There is a type of person I will never understand. Those folks who don’t take all of their holiday entitlement. I’ve just spent a week in the sun, and am returning to work rested and energised (look out team). I treasure every day of my holidays, and make the most of all of it.
Many years ago I worked in logistics. It had a culture of long hours, which for many working there equated to doing good work and having a strong personal brand. One of the ways that this manifested itself was a very unhealthy, mine is bigger than yours game of ‘I can work longer hours and take less time off than you’. It was not unusual for me to arrive at work in the morning and see our Operations Manager in the same shirt and tie as the previous day; he simply hadn’t been home and had slept in his office. The mentality that prevailed was ‘I have to be here or things won’t get done’. Of course, if this is true, it means you are lousy leader rather than a committed one. It means you haven’t put the right people or the right stuff in place to make sure that the organisation can effectively run in your absence. It creates a culture of checking and completely disempowers people. Frankly, sometimes it is the sign of an out of control ego, or even a little control freakery. This particular manager learned his lesson when an injury prevented him getting into work for some weeks. After some initial confusion due to the many things he had kept to himself, the operation carried on regardless. And thankfully for everyone else, he then started to loosen his grip and take some time off.
The long hours game is one I have never played. In fact, I try to do the exact opposite. I try to be seen leaving at a reasonable time so as to cast a positive shadow that life work balance is good, and presenteemism, well, isn’t. And if I need to be sat at my desk until 7pm at night, then I believe it indicates I have something of a problem. Starting with my own time management.
I reckon we have all worked with someone who is happy to tell everyone how little time they take off, or how many hours they work. I’m sure every HR department has someone who turns up at the end of the year and asks to carry 15 days holiday forward. Such people should be booked into a time management course pronto. Or marched to a travel agent. Leaders have an absolute responsibility to make sure that the people that work for them have appropriate rest.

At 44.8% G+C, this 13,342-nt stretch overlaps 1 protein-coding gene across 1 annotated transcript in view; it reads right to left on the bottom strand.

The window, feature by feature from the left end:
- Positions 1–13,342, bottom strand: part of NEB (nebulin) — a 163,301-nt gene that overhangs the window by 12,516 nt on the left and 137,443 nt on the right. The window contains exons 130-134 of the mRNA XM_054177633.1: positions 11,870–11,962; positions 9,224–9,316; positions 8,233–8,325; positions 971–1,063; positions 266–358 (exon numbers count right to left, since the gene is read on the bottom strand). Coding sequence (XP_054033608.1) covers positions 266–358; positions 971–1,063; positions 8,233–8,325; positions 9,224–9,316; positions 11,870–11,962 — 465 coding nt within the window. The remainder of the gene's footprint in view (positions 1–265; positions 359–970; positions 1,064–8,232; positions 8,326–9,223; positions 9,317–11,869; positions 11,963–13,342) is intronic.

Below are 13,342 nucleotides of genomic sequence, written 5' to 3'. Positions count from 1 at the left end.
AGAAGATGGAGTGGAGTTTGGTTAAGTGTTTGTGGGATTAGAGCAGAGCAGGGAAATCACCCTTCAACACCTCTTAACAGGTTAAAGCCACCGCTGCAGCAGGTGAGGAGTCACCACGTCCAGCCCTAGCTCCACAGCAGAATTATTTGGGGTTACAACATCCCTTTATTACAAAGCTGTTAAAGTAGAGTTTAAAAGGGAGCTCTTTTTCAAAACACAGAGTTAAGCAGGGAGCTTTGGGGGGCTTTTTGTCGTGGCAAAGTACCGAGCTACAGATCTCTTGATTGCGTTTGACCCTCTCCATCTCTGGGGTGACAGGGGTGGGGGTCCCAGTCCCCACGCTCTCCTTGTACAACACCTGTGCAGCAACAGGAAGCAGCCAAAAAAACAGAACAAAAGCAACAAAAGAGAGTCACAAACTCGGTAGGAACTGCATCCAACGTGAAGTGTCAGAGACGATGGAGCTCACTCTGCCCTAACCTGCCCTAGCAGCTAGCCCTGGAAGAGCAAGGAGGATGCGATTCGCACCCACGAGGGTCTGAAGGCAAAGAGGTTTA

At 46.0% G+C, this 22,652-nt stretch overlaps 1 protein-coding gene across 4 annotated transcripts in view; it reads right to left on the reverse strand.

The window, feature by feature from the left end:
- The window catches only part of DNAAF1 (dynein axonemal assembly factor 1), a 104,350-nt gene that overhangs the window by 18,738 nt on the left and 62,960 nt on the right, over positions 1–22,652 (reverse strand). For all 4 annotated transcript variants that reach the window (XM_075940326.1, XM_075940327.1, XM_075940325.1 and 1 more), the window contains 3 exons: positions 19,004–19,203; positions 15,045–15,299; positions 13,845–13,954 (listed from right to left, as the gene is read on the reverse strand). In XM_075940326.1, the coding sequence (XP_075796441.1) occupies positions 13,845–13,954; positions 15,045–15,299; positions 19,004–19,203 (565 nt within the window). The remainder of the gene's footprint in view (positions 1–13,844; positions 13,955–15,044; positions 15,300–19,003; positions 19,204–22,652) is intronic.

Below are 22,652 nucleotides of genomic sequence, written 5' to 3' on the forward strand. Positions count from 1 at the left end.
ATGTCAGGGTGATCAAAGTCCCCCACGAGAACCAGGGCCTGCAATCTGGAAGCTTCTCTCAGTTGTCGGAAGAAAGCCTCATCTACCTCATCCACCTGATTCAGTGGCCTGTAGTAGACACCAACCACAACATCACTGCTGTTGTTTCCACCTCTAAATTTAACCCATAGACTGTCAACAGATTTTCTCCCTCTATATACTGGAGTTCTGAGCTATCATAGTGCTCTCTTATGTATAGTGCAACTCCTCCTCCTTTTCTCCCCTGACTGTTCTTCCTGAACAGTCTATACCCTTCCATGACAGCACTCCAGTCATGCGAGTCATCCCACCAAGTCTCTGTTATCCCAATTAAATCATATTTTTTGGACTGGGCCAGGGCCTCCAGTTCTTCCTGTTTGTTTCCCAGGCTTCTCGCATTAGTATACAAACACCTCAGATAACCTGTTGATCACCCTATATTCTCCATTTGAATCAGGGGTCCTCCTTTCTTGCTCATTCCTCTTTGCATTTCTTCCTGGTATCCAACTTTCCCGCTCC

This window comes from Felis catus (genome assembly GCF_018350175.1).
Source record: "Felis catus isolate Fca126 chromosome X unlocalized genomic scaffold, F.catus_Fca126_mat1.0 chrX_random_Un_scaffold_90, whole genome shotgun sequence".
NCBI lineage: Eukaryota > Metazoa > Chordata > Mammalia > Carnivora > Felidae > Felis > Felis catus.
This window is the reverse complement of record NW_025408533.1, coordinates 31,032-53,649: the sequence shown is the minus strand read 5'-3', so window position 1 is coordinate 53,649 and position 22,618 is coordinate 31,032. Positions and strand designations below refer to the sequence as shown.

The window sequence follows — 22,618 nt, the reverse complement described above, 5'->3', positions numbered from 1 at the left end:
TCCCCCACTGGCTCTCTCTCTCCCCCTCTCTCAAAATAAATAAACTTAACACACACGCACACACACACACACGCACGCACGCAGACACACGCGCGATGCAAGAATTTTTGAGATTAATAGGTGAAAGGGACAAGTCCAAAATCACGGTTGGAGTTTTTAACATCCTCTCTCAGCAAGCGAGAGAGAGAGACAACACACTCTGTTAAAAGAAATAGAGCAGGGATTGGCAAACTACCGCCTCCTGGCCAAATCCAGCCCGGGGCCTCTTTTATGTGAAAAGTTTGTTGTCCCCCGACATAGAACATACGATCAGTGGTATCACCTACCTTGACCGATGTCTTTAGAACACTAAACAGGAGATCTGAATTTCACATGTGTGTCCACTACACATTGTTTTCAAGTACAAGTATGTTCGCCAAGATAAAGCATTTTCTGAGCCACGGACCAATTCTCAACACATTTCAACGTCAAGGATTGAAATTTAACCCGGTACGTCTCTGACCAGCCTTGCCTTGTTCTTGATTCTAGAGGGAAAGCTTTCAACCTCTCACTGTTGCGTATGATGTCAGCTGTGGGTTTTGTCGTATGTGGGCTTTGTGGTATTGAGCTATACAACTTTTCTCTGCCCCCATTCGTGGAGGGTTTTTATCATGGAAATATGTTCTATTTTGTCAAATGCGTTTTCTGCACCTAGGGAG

Time off is absolutely critical. We need space away from our routine and the daily schedule in order to be healthy, to be at our best, to think well. Excessive hours, lack of rest and slaving at the inbox are good for neither individual or organisation.
Working 15 hours a day does not make you a superhero. It does not make you indispensable or more valued. So take your holidays with pride. Leave at 5pm once in a while. Take a break. Go for a walk at lunchtime. Treat these things as non-negotiable, rather than nice to haves. And encourage the same in those that work for you.
For everyone’s benefit – individual and organisation.
Like you, I have never had a problem using up my holiday entitlement!
I did once get into a very bad habit of working very long hours. I had a new role and staff that worked shifts starting at 7.30am and finishing at 9.00pm. I had a notion that I would flex my hours so that during the week, everyone saw me more than once. But what happened was I ended up doing 12 hour days. I enjoyed the work, I loved the team, but it became a sort of mini addiction. A FOMO perhaps getting me in the grip
One day someone who was doing a 1-9 shift asked me why I was always there until 7/8. I remember her bluntly telling me it was a habit nothing else, and challenging me to leave at 5.00pm the next night. Yikes, I couldn’t! She was right. I had a habit to which I was getting unhealthily attached. I left at 6.30 one night, and felt at a loose end at home, and realised, this was not good.
I broke the habit quite quickly (allowing myself two days each week to linger) and learned from that. Over the years when I have asked others – “I wonder – is it a habit” – there has been many looks of recognition.
Me too! I don’t have a problem using my holiday entitlement, working flexibly & using mobile to work more productively these days, but that’s still not the case for everyone and lots of people equate being at their desk with being productive.
I always try to remember ‘Parkinson’s Law’ “Work expands to fill the time available” if I find myself faffing it’s usually a sign to take a break!
Thanks for the blog 🙂
Excellent stuff, all of which is true from an HR perspective, Gem, but, from a CFO point of view if someone never takes holiday then one must be alert to the possibility that they are doing it because they are hiding a fraud.
My late father-in-law solved this problem while an RAF station commander – he fined crew who didn’t take their leave entitlement. Wasn’t ever an issue after that!